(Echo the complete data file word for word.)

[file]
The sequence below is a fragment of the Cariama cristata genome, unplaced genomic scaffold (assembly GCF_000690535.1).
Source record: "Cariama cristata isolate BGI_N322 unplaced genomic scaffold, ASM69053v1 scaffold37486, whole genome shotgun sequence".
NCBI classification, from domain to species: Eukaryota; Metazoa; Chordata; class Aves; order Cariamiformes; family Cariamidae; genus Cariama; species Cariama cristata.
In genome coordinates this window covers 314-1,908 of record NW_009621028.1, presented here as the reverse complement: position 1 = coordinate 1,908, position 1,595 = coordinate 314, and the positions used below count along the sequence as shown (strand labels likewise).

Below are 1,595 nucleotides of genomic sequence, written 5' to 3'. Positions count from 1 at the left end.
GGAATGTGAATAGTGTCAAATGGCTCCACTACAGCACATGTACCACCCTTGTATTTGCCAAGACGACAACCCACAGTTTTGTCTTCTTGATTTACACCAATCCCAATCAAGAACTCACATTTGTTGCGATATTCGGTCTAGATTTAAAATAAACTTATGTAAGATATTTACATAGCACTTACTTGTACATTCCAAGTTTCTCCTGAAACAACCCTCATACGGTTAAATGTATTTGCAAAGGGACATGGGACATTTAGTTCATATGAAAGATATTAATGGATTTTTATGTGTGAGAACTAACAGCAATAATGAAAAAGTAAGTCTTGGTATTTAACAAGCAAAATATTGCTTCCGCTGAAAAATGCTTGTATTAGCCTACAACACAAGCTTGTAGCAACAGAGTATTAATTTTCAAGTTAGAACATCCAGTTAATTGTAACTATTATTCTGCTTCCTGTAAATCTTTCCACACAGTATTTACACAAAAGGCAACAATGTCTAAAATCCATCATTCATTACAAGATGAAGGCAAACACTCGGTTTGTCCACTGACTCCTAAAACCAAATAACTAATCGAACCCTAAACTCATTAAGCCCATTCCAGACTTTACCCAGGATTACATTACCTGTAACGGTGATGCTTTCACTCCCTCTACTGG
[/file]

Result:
The sequence below is a fragment of the Cariama cristata genome, unplaced genomic scaffold (assembly GCF_000690535.1).
Source record: "Cariama cristata isolate BGI_N322 unplaced genomic scaffold, ASM69053v1 scaffold37486, whole genome shotgun sequence".
NCBI classification, from domain to species: Eukaryota; Metazoa; Chordata; class Aves; order Cariamiformes; family Cariamidae; genus Cariama; species Cariama cristata.
In genome coordinates this window covers 314-1,908 of record NW_009621028.1, presented here as the reverse complement: position 1 = coordinate 1,908, position 1,595 = coordinate 314, and the positions used below count along the sequence as shown (strand labels likewise).

Below are 1,595 nucleotides of genomic sequence, written 5' to 3'. Positions count from 1 at the left end.
GGAATGTGAATAGTGTCAAATGGCTCCACTACAGCACATGTACCACCCTTGTATTTGCCAAGACGACAACCCACAGTTTTGTCTTCTTGATTTACACCAATCCCAATCAAGAACTCACATTTGTTGCGATATTCGGTCTAGATTTAAAATAAACTTATGTAAGATATTTACATAGCACTTACTTGTACATTCCAAGTTTCTCCTGAAACAACCCTCATACGGTTAAATGTATTTGCAAAGGGACATGGGACATTTAGTTCATATGAAAGATATTAATGGATTTTTATGTGTGAGAACTAACAGCAATAATGAAAAAGTAAGTCTTGGTATTTAACAAGCAAAATATTGCTTCCGCTGAAAAATGCTTGTATTAGCCTACAACACAAGCTTGTAGCAACAGAGTATTAATTTTCAAGTTAGAACATCCAGTTAATTGTAACTATTATTCTGCTTCCTGTAAATCTTTCCACACAGTATTTACACAAAAGGCAACAATGTCTAAAATCCATCATTCATTACAAGATGAAGGCAAACACTCGGTTTGTCCACTGACTCCTAAAACCAAATAACTAATCGAACCCTAAACTCATTAAGCCCATTCCAGACTTTACCCAGGATTACATTACCTGTAACGGTGATGCTTTCACTCCCTCTACTGG